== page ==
The snow has started to fall and you’re already dreading the next four months of wet feet and frozen fingers. You could just stay inside with a cup of hot chocolate, wrapped up in your favourite blanket in front of the fireplace. Or you could make like the Canadian geese and head south for the winter.
Florida? A classic choice but everyone goes there and you really wanted to get away from it all. Mexico? A step in the right direction but you weren't much in the mood for a resort. So why not head even further south to Brazil?
The country's the perfect winter destination, since its southern-hemisphere location make its seasons opposite to North America. There's also a wealth of things to do for every type of traveller, whether you want to dance in the clubs and on the streets for Carnival, lounge on sandy beaches with turquoise water, or wake up to the sight of toucans and monkeys.
Still not convinced? Here's why Brazil is totally worthy of a winter getaway.
If you’ve always wanted to go back to the days when you spent most of your time in your treehouse, Ariaú Amazon Towers is the place to be. Located in Manaus, the capital city of the northern state of Amazonas, the largest treetop hotel in the world sits above the Amazon River.
Not only will you live out your childhood dream of sleeping in the trees, but you’ll also have the chance to swim with Brazil’s rare pink dolphins and trek through the rainforest.
Photo Credit: Zemlinki!
Animals lovers will want to head to Praia do Forte in Bahia state between the months of October and March, because that’s when the baby sea turtles will start to hatch on the beach. The staff at the TAMAR Project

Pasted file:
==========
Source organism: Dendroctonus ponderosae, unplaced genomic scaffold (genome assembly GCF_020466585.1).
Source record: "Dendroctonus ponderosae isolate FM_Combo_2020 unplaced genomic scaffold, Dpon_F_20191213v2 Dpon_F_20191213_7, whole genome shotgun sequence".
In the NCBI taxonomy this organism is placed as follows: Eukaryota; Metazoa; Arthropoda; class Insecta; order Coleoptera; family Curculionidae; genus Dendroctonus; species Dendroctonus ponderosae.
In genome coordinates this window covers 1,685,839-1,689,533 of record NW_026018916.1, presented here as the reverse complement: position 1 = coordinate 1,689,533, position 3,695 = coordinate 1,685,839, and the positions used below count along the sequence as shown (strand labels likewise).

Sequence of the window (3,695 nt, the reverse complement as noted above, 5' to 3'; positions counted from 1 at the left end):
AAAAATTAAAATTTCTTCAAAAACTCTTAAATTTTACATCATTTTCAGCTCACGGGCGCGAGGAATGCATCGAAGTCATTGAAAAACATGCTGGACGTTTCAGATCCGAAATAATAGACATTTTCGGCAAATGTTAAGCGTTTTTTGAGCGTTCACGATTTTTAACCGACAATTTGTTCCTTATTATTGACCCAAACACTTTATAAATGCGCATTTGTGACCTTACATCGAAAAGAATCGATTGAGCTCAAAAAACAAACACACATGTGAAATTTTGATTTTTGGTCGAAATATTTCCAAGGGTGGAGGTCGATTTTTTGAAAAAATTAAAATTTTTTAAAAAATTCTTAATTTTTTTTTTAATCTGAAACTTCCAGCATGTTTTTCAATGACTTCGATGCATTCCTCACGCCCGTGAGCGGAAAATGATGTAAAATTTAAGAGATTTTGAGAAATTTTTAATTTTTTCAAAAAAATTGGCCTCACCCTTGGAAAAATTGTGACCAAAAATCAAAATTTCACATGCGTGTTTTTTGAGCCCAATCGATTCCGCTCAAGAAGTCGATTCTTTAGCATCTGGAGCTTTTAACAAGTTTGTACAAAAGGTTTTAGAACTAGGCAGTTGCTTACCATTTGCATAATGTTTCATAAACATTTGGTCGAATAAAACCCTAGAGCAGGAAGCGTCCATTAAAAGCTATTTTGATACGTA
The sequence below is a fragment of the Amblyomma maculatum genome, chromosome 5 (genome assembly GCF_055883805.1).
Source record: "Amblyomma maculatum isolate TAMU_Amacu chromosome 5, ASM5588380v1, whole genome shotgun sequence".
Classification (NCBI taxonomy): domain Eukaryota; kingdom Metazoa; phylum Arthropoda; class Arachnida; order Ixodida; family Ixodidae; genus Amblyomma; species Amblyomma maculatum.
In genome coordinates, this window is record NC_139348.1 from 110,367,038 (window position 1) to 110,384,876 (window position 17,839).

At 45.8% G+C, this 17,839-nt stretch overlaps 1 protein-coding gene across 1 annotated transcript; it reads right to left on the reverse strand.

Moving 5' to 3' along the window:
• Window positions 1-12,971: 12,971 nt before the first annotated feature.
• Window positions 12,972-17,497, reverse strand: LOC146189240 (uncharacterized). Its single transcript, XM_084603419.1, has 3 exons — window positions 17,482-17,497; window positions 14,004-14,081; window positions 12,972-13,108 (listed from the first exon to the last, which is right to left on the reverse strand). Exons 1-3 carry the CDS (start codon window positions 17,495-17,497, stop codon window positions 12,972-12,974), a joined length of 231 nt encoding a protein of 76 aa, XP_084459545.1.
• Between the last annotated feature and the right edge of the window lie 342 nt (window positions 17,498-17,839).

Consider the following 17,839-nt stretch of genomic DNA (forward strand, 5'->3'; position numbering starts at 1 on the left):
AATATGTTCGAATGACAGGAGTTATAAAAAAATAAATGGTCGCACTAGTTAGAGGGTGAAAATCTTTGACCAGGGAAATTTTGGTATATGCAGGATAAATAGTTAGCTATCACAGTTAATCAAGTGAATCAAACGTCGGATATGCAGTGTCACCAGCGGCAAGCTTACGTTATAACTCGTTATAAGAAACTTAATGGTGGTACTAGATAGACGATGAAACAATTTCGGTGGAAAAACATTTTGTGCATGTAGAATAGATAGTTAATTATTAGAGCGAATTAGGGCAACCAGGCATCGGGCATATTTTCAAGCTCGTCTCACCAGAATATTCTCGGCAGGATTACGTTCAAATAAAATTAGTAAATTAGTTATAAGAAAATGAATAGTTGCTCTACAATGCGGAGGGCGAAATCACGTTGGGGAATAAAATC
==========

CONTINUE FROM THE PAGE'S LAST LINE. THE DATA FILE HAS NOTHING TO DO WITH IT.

— one of several across the country — will be able to tell you all about the life cycle of the sea creatures before you get the chance to see them poke their tiny heads out of the sand and make their way to the water.
Everyone knows all about Carnival and its famous parades and parties, known as blocos, in Rio. But if you want to see something different yet just as colourful, over-the-top and fun, head to the streets of Recife.
There you’ll not only get the samba and sun you’re expecting but the parts of Brazilian history and culture not all tourists know they should experience. Start with the colourful, upbeat, parasol-toting frevo dancers and the giant parading dolls known as Bonecos de Olinda, which stand at more than twice the height of your average Brazilian.
The capital city of northeastern state Bahia, Salvador is lush with history and culture you won’t see anywhere else in Brazil. Home to the port where the Portuguese first arrived in the country, this city holds the origins of modern-day Brazil -- as its first colonial capital -- and tells the story of how African slaves arrived in the South American country, making it rich in Afro-Brazilian culture.
Don’t leave without seeing the Historic Centre of Salvador, a UNESCO World Heritage Site, or without trying traditional dishes like acarajé, a ball of dough made of black-eyed peas deep-fried in dendê (palm oil), then split in half and filled with a spicy paste made of shrimp, ground cashews, more dendê and other ingredients.